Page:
SACRAMENTO, Calif. (AP) — Two Sacramento police officers won't face criminal charges for the fatal shooting of a black man following a chase that ended in his grandparents' yard and started a series of angry protests that roiled California's capital city, the county's top prosecutor announced Saturday following a nearly yearlong investigation.
Officers Terrance Mercadal and Jared Robinet acted within the law when they shot 22-year-old Stephon Clark seven times, Sacramento County District Attorney Anne Marie Schubert concluded, noting that the evidence supported their account that Clark was moving toward them when they opened fire.
Schubert said the evidence, including their reactions captured on body cameras, supported the officers' statements that they thought Clark was pointing a gun.
It turned out Clark was holding only a cellphone. His family and their supporters expressed anger and disappointment and accused Schubert of unnecessarily revealing grim details of Clark's personal life.
"Whatever his character is or his actions prior to those officers gunning him down, is no one's business," said Clark's mother, SeQuette, who had a brief and contentious meeting with Schubert before the DA made her announcement. "It's not justification. That's not a permit to kill him."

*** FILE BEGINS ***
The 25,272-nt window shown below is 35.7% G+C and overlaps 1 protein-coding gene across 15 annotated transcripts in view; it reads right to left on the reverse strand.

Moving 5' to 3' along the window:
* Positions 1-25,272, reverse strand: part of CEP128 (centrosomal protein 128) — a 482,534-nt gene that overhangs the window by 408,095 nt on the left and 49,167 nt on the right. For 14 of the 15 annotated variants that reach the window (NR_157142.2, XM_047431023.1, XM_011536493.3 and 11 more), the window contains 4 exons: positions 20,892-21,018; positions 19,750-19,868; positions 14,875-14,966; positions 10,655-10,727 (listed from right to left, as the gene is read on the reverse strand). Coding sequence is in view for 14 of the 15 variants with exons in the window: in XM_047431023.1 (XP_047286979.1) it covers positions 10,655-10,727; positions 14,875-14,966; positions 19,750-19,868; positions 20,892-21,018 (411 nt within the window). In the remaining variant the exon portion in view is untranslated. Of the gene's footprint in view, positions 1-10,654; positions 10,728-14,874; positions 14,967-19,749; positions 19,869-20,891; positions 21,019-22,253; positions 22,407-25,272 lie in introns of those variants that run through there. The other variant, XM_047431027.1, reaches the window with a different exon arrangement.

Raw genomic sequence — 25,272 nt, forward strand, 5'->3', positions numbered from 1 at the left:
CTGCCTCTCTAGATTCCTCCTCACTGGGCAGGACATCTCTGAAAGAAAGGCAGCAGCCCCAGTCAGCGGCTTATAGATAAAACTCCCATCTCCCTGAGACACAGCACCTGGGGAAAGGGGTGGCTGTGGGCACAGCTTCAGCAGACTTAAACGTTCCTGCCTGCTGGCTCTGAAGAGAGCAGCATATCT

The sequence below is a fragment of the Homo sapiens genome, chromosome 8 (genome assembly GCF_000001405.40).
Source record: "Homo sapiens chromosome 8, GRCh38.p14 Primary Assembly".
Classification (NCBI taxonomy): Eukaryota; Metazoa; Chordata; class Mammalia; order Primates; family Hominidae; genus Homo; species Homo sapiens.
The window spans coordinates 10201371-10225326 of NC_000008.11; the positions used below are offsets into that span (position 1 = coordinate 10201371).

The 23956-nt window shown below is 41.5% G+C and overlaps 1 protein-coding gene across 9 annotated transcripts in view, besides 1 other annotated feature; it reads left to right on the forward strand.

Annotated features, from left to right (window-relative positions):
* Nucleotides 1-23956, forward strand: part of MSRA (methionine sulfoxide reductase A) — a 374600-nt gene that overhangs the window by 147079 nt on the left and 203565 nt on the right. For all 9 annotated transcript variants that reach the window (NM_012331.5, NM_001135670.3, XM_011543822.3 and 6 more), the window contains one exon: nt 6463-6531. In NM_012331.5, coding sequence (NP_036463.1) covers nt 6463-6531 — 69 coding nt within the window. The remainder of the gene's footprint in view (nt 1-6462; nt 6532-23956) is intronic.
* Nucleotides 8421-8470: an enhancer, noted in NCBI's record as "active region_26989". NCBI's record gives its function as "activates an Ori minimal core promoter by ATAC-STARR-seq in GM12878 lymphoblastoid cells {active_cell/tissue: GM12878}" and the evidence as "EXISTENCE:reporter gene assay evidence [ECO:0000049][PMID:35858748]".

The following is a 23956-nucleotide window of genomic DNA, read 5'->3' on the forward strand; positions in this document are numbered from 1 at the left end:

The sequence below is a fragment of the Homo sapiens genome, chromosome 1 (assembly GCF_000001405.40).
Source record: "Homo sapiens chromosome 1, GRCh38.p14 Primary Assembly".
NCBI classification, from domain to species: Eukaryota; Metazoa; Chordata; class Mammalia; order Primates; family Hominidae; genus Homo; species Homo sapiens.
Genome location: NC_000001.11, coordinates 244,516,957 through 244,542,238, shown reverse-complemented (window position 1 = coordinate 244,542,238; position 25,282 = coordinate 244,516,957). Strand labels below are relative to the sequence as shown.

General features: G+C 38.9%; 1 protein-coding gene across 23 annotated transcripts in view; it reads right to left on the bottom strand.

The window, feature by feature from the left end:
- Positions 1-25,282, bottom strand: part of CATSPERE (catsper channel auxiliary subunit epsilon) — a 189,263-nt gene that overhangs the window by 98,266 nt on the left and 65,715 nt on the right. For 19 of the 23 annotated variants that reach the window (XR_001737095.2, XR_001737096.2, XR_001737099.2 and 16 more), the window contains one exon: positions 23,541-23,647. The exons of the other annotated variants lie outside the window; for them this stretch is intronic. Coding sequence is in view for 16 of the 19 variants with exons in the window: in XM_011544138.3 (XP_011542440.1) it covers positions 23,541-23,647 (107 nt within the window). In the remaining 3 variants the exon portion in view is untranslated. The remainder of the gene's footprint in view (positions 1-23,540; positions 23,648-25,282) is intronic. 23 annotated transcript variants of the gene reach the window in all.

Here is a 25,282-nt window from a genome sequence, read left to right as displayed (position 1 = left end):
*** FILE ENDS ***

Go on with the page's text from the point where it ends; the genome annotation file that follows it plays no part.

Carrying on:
Schubert said the decision not to file charges against the officers "does not diminish in any way the tragedy, the anger and the frustration that we heard since the time of his death.
"We cannot ignore that there is rage within our community."
Before Schubert had finished speaking, about 100 people were protesting peacefully in a chilly rain outside Sacramento's police headquarters.
The shooting last March prompted a series of larger demonstrations and protesters twice disrupted games for the NBA's Sacramento Kings — once when they blocked thousands of fans from leaving the arena and another time when they blocked fans from entering. That game was played in a nearly empty arena.
During an hour-long presentation where she delved into minute details of the investigation and explained her legal reasoning, Schubert repeatedly apologized for raising the personal details.